Our pick of human rights news stories from the past week.

News From BIHR

Northern Ireland: Abortion decriminalised and same-sex marriage legalised!

New laws came into place in Northern Ireland which will give women the right to abortion, as well as permit same-sex marriage.


The Supreme Court is 10!

We take a look at some of the most important human rights judgments from the past 10 years.

BIHR Blog 

And sharing for the second week because we are just so chuffed...

We have been shortlisted for a National Advocacy Award!

We’re thrilled to announce that BIHR has been shortlisted in the Outstanding Supporter category for the 2019 National Advocacy Awards. The Awards recognise excellence within advocacy and congratulate exceptional contributions to the field of advocacy. Y

BIHR News 

News From Elsewhere

Independent authority to monitor EU citizens' rights post-Brexit

An independent authority is to be set up to monitor the implementation and application of EU citizens’ rights following Brexit.

It will cost £145m to set up and run and will have the authority to launch inquiries, receive complaints and bring legal action against the government.

The details are laid out in the 69-page Brexit impact assessment report that accompanied the publication of the withdrawal agreement bill on Monday night.

The new authority will monitor not just the settled status programme run by the Home Office for the estimated 3.4m EU citizens in the country, but the delivery of social welfare and other employment rights across various government departments.

The Guardian


Assisted dying: Terminally ill man challenges law in High Court

A terminally ill man challenging the law on assisted dying has to wait to learn if his High Court case can go ahead.

On Tuesday, High Court judges reserved their decision until a later date.

It is illegal in England and Wales to encourage or assist a death and holds a prison sentence of up to 14 years.

Lawyers for Mr Newby, from Rutland, said he is facing an "inhumane and intolerable" deterioration.

BBC News

Government criticised for failing to provide sustainable funding solution to domestic abuse refuges

The government has been criticised for failing to offer a sustainable funding solution to refuges providing support to women fleeing domestic abuse which have been “ravaged” by austerity measures.

Robert Jenrick, the Communities Secretary, has announced an additional £15 million for refuges and safe accommodation projects in 2020 to 2021.

However, frontline service providers have hit out at the pledge and argue it will not help to tackle the “funding crisis” faced by refuges because it does not provide money which can be spent on day to day costs of service provision.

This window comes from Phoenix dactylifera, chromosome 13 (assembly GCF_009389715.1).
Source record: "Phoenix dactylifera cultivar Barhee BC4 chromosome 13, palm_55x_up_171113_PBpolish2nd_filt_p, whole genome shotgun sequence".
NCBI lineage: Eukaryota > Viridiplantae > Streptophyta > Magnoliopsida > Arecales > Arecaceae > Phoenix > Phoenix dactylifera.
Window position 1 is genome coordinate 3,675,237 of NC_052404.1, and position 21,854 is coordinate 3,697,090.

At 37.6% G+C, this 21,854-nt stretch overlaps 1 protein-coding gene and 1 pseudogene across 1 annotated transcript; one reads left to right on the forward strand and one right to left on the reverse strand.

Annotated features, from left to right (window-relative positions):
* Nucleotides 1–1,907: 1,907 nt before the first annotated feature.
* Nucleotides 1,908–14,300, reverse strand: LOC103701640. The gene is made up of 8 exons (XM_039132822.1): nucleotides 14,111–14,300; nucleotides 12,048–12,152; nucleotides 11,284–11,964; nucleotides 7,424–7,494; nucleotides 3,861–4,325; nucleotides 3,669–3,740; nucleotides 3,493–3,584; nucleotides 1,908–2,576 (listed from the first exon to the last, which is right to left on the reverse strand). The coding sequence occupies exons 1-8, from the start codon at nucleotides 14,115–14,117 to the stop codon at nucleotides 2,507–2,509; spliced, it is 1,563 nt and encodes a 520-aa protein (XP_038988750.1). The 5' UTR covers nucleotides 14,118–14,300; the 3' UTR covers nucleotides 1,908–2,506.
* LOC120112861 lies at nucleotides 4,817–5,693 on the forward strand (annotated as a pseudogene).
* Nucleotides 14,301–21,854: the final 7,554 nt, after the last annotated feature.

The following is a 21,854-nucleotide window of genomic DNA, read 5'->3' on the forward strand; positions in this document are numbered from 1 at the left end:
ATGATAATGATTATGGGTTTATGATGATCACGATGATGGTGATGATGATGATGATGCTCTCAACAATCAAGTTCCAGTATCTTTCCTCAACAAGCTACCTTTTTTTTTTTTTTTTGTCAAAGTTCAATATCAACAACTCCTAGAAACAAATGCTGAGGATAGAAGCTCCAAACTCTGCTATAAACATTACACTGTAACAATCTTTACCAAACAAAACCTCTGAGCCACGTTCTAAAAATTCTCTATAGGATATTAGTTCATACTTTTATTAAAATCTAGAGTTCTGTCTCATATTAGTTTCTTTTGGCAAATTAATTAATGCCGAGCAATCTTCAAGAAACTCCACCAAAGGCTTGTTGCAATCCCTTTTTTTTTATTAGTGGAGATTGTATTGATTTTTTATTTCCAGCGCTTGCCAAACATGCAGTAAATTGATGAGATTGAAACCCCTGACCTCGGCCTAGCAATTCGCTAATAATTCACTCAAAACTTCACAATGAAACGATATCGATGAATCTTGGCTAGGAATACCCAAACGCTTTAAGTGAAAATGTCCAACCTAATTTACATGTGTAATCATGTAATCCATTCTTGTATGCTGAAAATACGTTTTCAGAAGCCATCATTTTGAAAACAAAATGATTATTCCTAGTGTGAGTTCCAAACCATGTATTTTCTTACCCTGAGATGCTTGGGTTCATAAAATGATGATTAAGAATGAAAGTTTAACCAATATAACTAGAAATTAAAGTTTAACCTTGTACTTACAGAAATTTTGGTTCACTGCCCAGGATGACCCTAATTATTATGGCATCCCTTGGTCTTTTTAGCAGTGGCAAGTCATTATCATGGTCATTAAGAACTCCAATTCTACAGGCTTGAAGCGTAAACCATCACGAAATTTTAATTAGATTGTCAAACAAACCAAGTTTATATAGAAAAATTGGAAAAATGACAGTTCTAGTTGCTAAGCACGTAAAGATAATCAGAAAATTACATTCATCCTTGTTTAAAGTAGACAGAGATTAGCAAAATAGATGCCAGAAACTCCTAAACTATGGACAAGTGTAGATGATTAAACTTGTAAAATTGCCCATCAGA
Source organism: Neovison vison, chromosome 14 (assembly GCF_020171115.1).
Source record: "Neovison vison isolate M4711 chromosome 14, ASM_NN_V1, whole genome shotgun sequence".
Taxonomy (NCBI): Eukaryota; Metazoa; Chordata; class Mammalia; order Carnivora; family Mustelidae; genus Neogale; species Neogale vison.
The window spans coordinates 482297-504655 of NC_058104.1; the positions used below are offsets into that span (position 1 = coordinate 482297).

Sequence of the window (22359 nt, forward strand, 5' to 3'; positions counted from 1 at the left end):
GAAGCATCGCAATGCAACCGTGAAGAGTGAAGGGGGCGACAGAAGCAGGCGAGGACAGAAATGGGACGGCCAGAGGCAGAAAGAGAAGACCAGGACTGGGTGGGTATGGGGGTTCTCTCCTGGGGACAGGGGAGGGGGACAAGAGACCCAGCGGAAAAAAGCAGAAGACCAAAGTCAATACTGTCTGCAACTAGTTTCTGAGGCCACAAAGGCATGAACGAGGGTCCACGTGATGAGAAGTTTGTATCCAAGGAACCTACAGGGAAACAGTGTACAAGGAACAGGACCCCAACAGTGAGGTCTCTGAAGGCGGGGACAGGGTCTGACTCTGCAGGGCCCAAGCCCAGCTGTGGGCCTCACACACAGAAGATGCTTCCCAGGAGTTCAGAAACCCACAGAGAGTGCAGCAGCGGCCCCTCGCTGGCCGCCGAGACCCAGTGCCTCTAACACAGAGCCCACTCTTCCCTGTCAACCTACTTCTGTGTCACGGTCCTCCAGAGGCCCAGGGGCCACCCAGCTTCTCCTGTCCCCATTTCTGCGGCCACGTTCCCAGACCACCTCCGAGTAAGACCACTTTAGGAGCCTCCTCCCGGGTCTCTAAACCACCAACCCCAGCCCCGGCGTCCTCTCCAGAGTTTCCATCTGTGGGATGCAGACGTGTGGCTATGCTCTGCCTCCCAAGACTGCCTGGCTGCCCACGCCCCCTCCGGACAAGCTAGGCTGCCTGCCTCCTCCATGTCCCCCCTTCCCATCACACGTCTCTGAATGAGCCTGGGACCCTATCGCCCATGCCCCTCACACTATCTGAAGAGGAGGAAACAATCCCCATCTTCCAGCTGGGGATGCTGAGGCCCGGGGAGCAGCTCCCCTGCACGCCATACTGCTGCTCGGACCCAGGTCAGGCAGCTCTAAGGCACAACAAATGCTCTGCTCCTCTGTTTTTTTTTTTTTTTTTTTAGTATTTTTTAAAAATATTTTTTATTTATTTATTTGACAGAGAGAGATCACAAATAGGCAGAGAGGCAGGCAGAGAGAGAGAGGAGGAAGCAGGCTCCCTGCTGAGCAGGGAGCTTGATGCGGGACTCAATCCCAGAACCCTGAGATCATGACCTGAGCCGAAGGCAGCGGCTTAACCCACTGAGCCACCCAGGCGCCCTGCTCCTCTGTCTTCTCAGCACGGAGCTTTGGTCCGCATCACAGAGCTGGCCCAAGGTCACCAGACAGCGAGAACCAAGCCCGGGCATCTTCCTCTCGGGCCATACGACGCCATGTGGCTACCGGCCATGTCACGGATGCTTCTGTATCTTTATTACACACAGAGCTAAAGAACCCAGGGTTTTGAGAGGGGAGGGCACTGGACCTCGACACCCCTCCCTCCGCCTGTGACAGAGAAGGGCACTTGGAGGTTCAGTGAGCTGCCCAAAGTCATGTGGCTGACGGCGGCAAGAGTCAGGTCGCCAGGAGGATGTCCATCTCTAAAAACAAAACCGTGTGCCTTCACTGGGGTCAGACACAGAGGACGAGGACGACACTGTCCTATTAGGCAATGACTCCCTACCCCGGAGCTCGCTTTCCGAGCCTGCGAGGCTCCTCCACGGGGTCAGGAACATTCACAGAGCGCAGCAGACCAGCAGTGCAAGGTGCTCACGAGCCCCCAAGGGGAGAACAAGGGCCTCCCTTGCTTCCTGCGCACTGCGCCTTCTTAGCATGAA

The Independent


Children with special educational needs are being failed by ministers, MPs warn

A cross-party group has warned of “overwhelming evidence” that a generation of young people are being let down by education changes introduced in 2014, despite its “good intentions”.

Reforms introduced under the Coalition government aimed to improve and simplify help for children and young people with SEND.

But, after an 18-month-long inquiry, the Education Committee has found that the reforms have left schools struggling to cope, councils at times failing to comply with the law, and families “thrown into crisis”.

Politics Home

Legal challenge launched against government over ‘whitewash’ review of counter-extremism programme

A legal battle has been launched against the government over a review of its Prevent counter-extremism strategy, with allegations it will be a “whitewash”.

Campaigners are challenging the appointment of Lord Carlile as the independent reviewer, after he called the probe “completely unnecessary” and claimed it was based on a “complete lack of evidence”.

They are also questioning the scope of the exercise, claiming it has been structured to sidestep accusations of discrimination, violations of free speech and religion.

The Independent


Liberty fails in legal bid aimed at preventing a no-deal Brexit

The court of appeal in London has refused the human rights organisation Liberty permission to have heard an urgent application seeking to prevent Boris Johnson crashing out of the EU without a deal.

Three senior judges, the lord chief justice, Lord Burnett of Maldon, the master of the rolls, Sir Terence Etherton, and president of the Queen’s bench division, Dame Victoria Sharp, agreed that there was no need for the matter to be considered by the English courts immediately.

The Guardian